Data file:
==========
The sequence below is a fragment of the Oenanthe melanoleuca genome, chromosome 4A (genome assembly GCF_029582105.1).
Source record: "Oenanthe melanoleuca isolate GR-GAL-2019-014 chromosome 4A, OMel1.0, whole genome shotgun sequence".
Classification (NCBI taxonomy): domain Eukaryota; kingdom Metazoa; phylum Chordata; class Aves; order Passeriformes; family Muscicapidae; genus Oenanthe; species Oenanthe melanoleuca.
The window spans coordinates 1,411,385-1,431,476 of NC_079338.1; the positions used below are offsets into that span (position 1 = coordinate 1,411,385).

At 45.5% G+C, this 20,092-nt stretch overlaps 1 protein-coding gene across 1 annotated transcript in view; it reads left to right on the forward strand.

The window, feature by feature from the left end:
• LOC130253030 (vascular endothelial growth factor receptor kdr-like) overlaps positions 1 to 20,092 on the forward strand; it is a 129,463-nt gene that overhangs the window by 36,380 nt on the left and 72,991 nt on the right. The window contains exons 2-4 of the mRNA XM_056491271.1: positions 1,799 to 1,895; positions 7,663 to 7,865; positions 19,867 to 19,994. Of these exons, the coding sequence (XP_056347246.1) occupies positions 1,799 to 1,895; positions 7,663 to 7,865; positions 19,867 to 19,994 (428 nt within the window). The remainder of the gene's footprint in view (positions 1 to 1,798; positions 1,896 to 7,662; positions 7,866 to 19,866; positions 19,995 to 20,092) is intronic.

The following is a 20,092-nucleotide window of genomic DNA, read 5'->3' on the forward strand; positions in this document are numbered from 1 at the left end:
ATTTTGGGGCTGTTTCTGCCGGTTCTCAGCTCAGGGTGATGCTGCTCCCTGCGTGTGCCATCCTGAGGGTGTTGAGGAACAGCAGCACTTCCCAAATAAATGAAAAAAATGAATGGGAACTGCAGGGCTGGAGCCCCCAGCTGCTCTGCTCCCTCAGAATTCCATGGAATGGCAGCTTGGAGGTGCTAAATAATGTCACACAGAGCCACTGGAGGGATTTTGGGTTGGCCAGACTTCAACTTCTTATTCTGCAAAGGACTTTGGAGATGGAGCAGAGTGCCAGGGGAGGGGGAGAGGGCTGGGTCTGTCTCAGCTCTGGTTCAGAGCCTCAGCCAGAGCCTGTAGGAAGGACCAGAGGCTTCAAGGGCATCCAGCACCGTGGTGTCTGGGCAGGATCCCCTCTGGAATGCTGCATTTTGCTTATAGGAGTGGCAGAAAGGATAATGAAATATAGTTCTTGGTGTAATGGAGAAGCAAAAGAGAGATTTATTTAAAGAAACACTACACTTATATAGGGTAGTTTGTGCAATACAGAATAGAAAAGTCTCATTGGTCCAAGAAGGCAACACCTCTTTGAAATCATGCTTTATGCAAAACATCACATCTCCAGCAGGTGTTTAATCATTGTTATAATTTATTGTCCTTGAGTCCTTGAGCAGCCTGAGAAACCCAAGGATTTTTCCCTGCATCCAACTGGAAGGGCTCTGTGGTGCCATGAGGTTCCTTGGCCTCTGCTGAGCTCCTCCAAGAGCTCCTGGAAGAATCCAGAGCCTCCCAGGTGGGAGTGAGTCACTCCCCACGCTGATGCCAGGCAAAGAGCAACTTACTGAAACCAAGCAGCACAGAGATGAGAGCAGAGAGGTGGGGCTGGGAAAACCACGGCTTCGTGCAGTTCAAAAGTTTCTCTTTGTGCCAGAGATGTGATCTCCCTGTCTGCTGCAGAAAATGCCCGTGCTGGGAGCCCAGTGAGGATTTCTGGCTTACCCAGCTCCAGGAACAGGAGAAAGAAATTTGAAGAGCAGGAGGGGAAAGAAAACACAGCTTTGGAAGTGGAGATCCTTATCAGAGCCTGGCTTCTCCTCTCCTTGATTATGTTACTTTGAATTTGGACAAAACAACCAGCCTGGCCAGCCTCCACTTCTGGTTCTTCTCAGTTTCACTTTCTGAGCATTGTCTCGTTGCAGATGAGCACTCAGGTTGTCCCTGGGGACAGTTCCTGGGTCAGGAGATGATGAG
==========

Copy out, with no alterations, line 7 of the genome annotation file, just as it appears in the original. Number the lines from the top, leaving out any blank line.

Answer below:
• LOC130253030 (vascular endothelial growth factor receptor kdr-like) overlaps positions 1 to 20,092 on the forward strand; it is a 129,463-nt gene that overhangs the window by 36,380 nt on the left and 72,991 nt on the right. The window contains exons 2-4 of the mRNA XM_056491271.1: positions 1,799 to 1,895; positions 7,663 to 7,865; positions 19,867 to 19,994. Of these exons, the coding sequence (XP_056347246.1) occupies positions 1,799 to 1,895; positions 7,663 to 7,865; positions 19,867 to 19,994 (428 nt within the window). The remainder of the gene's footprint in view (positions 1 to 1,798; positions 1,896 to 7,662; positions 7,866 to 19,866; positions 19,995 to 20,092) is intronic.